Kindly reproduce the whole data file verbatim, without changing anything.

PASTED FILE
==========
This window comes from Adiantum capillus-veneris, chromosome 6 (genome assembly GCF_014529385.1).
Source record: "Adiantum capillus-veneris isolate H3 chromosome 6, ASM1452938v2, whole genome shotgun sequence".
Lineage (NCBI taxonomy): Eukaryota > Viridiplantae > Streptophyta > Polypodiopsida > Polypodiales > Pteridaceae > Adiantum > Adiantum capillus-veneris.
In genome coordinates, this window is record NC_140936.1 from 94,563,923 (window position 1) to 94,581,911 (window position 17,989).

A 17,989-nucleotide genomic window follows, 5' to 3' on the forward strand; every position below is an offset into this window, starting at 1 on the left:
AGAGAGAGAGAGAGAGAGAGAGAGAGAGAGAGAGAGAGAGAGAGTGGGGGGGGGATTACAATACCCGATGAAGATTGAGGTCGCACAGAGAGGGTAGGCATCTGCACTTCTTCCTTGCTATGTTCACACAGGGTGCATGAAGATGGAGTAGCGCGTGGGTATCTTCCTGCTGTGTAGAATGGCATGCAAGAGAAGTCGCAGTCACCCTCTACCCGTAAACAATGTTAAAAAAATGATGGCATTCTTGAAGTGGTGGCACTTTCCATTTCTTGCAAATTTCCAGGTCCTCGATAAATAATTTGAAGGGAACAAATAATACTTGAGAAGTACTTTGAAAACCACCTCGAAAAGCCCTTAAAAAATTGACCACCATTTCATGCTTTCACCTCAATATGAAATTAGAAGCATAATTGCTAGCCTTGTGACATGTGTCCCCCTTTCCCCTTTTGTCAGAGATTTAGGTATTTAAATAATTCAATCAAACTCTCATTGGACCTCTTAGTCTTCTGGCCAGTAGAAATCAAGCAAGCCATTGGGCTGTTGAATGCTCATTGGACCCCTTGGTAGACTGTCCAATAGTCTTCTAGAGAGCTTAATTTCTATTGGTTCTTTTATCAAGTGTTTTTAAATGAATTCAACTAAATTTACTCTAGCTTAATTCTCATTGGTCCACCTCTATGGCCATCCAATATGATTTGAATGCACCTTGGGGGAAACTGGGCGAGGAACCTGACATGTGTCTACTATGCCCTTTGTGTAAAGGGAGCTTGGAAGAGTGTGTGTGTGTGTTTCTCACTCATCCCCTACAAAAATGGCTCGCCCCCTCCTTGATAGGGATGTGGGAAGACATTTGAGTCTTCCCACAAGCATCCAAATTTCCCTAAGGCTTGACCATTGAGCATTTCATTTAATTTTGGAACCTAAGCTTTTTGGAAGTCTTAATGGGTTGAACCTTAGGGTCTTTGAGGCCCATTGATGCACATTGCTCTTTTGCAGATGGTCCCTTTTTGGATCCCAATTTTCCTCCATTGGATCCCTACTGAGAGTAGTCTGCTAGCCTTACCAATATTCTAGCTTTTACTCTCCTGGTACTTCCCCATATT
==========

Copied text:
This window comes from Adiantum capillus-veneris, chromosome 6 (genome assembly GCF_014529385.1).
Source record: "Adiantum capillus-veneris isolate H3 chromosome 6, ASM1452938v2, whole genome shotgun sequence".
Lineage (NCBI taxonomy): Eukaryota > Viridiplantae > Streptophyta > Polypodiopsida > Polypodiales > Pteridaceae > Adiantum > Adiantum capillus-veneris.
In genome coordinates, this window is record NC_140936.1 from 94,563,923 (window position 1) to 94,581,911 (window position 17,989).

A 17,989-nucleotide genomic window follows, 5' to 3' on the forward strand; every position below is an offset into this window, starting at 1 on the left:
AGAGAGAGAGAGAGAGAGAGAGAGAGAGAGAGAGAGAGAGAGAGTGGGGGGGGGATTACAATACCCGATGAAGATTGAGGTCGCACAGAGAGGGTAGGCATCTGCACTTCTTCCTTGCTATGTTCACACAGGGTGCATGAAGATGGAGTAGCGCGTGGGTATCTTCCTGCTGTGTAGAATGGCATGCAAGAGAAGTCGCAGTCACCCTCTACCCGTAAACAATGTTAAAAAAATGATGGCATTCTTGAAGTGGTGGCACTTTCCATTTCTTGCAAATTTCCAGGTCCTCGATAAATAATTTGAAGGGAACAAATAATACTTGAGAAGTACTTTGAAAACCACCTCGAAAAGCCCTTAAAAAATTGACCACCATTTCATGCTTTCACCTCAATATGAAATTAGAAGCATAATTGCTAGCCTTGTGACATGTGTCCCCCTTTCCCCTTTTGTCAGAGATTTAGGTATTTAAATAATTCAATCAAACTCTCATTGGACCTCTTAGTCTTCTGGCCAGTAGAAATCAAGCAAGCCATTGGGCTGTTGAATGCTCATTGGACCCCTTGGTAGACTGTCCAATAGTCTTCTAGAGAGCTTAATTTCTATTGGTTCTTTTATCAAGTGTTTTTAAATGAATTCAACTAAATTTACTCTAGCTTAATTCTCATTGGTCCACCTCTATGGCCATCCAATATGATTTGAATGCACCTTGGGGGAAACTGGGCGAGGAACCTGACATGTGTCTACTATGCCCTTTGTGTAAAGGGAGCTTGGAAGAGTGTGTGTGTGTGTTTCTCACTCATCCCCTACAAAAATGGCTCGCCCCCTCCTTGATAGGGATGTGGGAAGACATTTGAGTCTTCCCACAAGCATCCAAATTTCCCTAAGGCTTGACCATTGAGCATTTCATTTAATTTTGGAACCTAAGCTTTTTGGAAGTCTTAATGGGTTGAACCTTAGGGTCTTTGAGGCCCATTGATGCACATTGCTCTTTTGCAGATGGTCCCTTTTTGGATCCCAATTTTCCTCCATTGGATCCCTACTGAGAGTAGTCTGCTAGCCTTACCAATATTCTAGCTTTTACTCTCCTGGTACTTCCCCATATT